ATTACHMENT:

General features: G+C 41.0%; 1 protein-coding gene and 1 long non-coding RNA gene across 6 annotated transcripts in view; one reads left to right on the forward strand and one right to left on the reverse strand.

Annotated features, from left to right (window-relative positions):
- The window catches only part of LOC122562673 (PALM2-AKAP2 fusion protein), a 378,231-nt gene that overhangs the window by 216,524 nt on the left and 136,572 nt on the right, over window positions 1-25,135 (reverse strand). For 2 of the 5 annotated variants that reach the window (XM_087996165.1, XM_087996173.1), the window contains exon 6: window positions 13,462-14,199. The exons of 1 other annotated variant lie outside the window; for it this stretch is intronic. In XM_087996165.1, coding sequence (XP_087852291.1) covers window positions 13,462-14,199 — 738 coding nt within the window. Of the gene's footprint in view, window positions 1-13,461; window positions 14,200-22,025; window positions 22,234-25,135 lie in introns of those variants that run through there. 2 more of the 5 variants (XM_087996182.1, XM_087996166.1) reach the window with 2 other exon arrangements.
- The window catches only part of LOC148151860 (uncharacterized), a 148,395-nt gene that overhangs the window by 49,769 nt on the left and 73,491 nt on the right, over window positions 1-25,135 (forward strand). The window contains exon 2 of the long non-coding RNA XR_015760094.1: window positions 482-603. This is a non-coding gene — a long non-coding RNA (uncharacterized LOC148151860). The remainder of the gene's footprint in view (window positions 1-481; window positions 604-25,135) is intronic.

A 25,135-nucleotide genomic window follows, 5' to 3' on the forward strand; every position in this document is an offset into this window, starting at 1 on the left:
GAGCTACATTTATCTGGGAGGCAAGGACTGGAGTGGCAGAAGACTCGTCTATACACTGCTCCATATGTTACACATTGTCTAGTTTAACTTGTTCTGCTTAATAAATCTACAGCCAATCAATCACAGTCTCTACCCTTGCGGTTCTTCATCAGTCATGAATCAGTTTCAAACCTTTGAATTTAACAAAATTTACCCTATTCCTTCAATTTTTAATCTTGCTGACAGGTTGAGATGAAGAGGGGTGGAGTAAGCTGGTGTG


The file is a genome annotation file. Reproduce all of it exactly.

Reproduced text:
General features: G+C 41.0%; 1 protein-coding gene and 1 long non-coding RNA gene across 6 annotated transcripts in view; one reads left to right on the forward strand and one right to left on the reverse strand.

Annotated features, from left to right (window-relative positions):
- The window catches only part of LOC122562673 (PALM2-AKAP2 fusion protein), a 378,231-nt gene that overhangs the window by 216,524 nt on the left and 136,572 nt on the right, over window positions 1-25,135 (reverse strand). For 2 of the 5 annotated variants that reach the window (XM_087996165.1, XM_087996173.1), the window contains exon 6: window positions 13,462-14,199. The exons of 1 other annotated variant lie outside the window; for it this stretch is intronic. In XM_087996165.1, coding sequence (XP_087852291.1) covers window positions 13,462-14,199 — 738 coding nt within the window. Of the gene's footprint in view, window positions 1-13,461; window positions 14,200-22,025; window positions 22,234-25,135 lie in introns of those variants that run through there. 2 more of the 5 variants (XM_087996182.1, XM_087996166.1) reach the window with 2 other exon arrangements.
- The window catches only part of LOC148151860 (uncharacterized), a 148,395-nt gene that overhangs the window by 49,769 nt on the left and 73,491 nt on the right, over window positions 1-25,135 (forward strand). The window contains exon 2 of the long non-coding RNA XR_015760094.1: window positions 482-603. This is a non-coding gene — a long non-coding RNA (uncharacterized LOC148151860). The remainder of the gene's footprint in view (window positions 1-481; window positions 604-25,135) is intronic.

A 25,135-nucleotide genomic window follows, 5' to 3' on the forward strand; every position in this document is an offset into this window, starting at 1 on the left:
GAGCTACATTTATCTGGGAGGCAAGGACTGGAGTGGCAGAAGACTCGTCTATACACTGCTCCATATGTTACACATTGTCTAGTTTAACTTGTTCTGCTTAATAAATCTACAGCCAATCAATCACAGTCTCTACCCTTGCGGTTCTTCATCAGTCATGAATCAGTTTCAAACCTTTGAATTTAACAAAATTTACCCTATTCCTTCAATTTTTAATCTTGCTGACAGGTTGAGATGAAGAGGGGTGGAGTAAGCTGGTGTG